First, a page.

Lately, while procrastinating about “Felix”, I’ve thought about some old ideas that I could use to create new stories. One of these is what I call Virtual Parliament, where electronic communication is used to change the way parliament works.
One of the problems with governing a large country like Canada, is that members of parliament and senators spent much of their time in Ottawa and away from the people they represent. This creates a barrier between government and the people.
My idea was that this problem could be addressed if we could create a Virtual Parliament. The technology of the internet could be used to replace the need for parliament to travel to Ottawa to meet. MPs and Senators could live in the constituencies they represent, while they continued to have their parliamentary sessions on-line.
There are pros and cons to this solution, and since my objective is to develop new stories, it is the cons that would provide the conflict needed for a story. I’ll start with some of the pros.
- A Virtual Parliament would allow politicians to better develop and maintain their relationships with the people they represent. This would give politicians a better sense of what people wanted.
- A Virtual Parliament would improve the quality of debate. Debates would not need to be conducted in real time. This would allow politicians more of an opportunity to study and review discussions before they asked questions or voted.
- A Virtual Parliament would create a more transparent environment where people could watch their representatives more closely.
While my initial idea was a kind of a utopian vision of politics, I suspect that there could be some real drawbacks to this approach.
- A Virtual Parliament would reduce informal contact between members of Parliament. When people rarely meet face to face, formal contacts can lead to conflicts that make it more difficult for politicians to work out the compromises needed for effective government. It is much easier for misunderstandings to arise from communication over the internet. Anyone who has followed on-line discussions has seen how badly it can turn out.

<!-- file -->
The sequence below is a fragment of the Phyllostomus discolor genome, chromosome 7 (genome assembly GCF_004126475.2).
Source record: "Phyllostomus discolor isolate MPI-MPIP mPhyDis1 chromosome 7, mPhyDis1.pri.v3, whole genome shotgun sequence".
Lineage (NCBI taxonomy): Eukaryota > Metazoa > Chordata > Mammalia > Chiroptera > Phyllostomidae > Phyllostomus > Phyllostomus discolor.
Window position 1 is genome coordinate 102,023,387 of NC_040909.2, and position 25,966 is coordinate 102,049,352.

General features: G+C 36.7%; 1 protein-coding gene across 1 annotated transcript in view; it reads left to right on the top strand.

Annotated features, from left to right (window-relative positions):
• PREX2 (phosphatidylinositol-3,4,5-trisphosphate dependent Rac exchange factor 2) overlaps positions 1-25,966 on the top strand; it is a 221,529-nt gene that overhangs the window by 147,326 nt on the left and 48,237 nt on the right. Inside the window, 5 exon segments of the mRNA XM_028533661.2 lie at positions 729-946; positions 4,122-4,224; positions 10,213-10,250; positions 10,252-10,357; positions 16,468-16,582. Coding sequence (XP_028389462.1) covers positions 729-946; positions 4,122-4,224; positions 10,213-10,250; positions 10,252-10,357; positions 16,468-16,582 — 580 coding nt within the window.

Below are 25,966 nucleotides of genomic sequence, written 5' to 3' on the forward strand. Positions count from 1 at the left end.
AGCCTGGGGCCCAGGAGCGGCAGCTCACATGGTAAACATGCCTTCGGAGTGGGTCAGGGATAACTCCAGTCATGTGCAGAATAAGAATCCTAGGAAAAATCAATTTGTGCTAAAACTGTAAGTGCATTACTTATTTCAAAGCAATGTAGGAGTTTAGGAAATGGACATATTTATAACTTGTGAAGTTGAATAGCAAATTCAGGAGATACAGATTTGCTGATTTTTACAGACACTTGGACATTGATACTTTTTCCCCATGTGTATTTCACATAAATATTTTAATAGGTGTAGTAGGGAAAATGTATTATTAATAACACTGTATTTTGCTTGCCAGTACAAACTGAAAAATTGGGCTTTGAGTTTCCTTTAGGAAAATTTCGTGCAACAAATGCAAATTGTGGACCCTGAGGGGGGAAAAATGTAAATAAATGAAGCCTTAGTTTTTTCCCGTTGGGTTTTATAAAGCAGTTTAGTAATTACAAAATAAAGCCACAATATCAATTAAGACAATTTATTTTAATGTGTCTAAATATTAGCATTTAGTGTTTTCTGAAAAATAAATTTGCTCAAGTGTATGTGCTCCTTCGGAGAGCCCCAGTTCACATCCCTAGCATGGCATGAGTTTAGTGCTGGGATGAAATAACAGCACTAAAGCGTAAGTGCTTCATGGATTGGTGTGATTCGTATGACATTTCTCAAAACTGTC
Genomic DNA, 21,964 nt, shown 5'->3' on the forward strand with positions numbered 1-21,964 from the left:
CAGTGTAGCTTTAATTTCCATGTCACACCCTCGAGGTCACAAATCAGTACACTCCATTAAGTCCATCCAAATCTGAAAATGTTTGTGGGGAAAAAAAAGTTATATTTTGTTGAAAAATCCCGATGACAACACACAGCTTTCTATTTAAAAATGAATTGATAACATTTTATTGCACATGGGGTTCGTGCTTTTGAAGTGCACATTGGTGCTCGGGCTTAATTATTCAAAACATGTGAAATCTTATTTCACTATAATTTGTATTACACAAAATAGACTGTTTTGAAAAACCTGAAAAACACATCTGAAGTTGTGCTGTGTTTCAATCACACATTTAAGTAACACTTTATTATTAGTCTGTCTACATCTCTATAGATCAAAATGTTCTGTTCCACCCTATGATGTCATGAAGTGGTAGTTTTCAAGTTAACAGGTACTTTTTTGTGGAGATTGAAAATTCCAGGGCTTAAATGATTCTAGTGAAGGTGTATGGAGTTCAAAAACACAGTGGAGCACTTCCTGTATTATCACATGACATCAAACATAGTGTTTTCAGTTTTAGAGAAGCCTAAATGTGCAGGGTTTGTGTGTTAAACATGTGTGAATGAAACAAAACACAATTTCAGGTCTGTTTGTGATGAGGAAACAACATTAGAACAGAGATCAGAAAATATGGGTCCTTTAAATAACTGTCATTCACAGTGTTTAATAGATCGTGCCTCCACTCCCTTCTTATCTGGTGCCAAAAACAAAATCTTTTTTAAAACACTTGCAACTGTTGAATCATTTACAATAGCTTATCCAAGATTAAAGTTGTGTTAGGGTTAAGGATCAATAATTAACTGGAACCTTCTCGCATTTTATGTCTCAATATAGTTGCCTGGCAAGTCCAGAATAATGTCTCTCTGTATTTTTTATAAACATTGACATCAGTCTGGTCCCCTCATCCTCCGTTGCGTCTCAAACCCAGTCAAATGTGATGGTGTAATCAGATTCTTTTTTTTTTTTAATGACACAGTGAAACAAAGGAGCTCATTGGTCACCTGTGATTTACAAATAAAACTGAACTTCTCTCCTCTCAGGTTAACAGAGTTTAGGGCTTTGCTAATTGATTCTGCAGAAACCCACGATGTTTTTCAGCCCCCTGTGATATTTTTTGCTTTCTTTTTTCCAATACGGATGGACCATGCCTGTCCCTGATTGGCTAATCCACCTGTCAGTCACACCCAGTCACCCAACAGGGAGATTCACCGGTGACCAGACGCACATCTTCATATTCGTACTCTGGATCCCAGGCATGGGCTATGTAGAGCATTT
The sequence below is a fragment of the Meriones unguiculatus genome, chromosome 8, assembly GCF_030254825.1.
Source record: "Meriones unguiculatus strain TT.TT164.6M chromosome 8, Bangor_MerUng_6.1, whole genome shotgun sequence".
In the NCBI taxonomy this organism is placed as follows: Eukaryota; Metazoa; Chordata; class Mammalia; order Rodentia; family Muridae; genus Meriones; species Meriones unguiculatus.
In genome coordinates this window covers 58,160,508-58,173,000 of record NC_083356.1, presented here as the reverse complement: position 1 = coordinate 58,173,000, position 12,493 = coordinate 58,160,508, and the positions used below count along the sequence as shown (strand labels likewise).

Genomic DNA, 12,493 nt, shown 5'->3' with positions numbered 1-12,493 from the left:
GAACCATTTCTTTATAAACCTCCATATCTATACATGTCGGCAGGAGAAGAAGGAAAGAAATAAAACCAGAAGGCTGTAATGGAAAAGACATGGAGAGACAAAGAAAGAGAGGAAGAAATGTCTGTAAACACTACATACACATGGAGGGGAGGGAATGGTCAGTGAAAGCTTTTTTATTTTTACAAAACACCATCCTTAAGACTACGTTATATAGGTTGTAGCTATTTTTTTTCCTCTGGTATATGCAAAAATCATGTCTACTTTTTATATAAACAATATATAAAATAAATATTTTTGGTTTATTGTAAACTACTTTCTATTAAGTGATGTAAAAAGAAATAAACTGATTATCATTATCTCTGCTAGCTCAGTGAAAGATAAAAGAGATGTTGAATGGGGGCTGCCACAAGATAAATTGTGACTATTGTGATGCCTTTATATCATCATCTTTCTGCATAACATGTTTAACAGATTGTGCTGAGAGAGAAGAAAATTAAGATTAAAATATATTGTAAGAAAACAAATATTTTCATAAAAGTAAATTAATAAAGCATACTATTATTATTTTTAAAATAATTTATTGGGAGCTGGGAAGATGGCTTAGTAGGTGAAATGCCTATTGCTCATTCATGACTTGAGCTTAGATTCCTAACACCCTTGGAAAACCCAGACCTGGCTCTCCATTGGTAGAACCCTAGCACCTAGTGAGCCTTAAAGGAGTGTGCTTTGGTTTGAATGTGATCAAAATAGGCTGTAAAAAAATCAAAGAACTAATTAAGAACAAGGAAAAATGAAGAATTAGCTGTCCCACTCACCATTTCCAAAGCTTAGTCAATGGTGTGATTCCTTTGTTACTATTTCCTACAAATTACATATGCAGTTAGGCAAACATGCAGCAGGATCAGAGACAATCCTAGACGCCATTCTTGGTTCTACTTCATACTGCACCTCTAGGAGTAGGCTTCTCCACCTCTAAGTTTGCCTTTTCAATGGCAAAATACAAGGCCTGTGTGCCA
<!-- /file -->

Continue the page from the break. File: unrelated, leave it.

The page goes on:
- A Virtual Parliament would create a conflict between a politician’s desire to serve their constituents and their desire to maintain political connections. Some will see this as a benefit rather than a problem, but it can also make it more difficult for the politician to be effective.
- A Virtual Parliament would undermine the importance of political parties. Again, some people will see this as a benefit. However, without political parties, parliament could become much more volatile, which again could undermine its effectiveness.
I don’t think these problems are that serious. To be successful, politicians need strong communications skills and the ability to exercise extreme diplomacy when they deal with people they disagree with or even despise. These skills should allow them to avoid or deal with the problems of communication in a Virtual Parliament.
In my case, I want to see conflicts that could be the basis for stories. It is the pit falls of communication that provide the greatest opportunity for conflict and it is the communication skills of politicians that are the tools they need to resolve the conflicts.
This all sounds very idealistic to me, which makes me wonder if it might not be a good option for story telling. Also, my personal experiences have not given me a real understanding of the communication skills of politicians, which would make it harder for me to write a realistic story.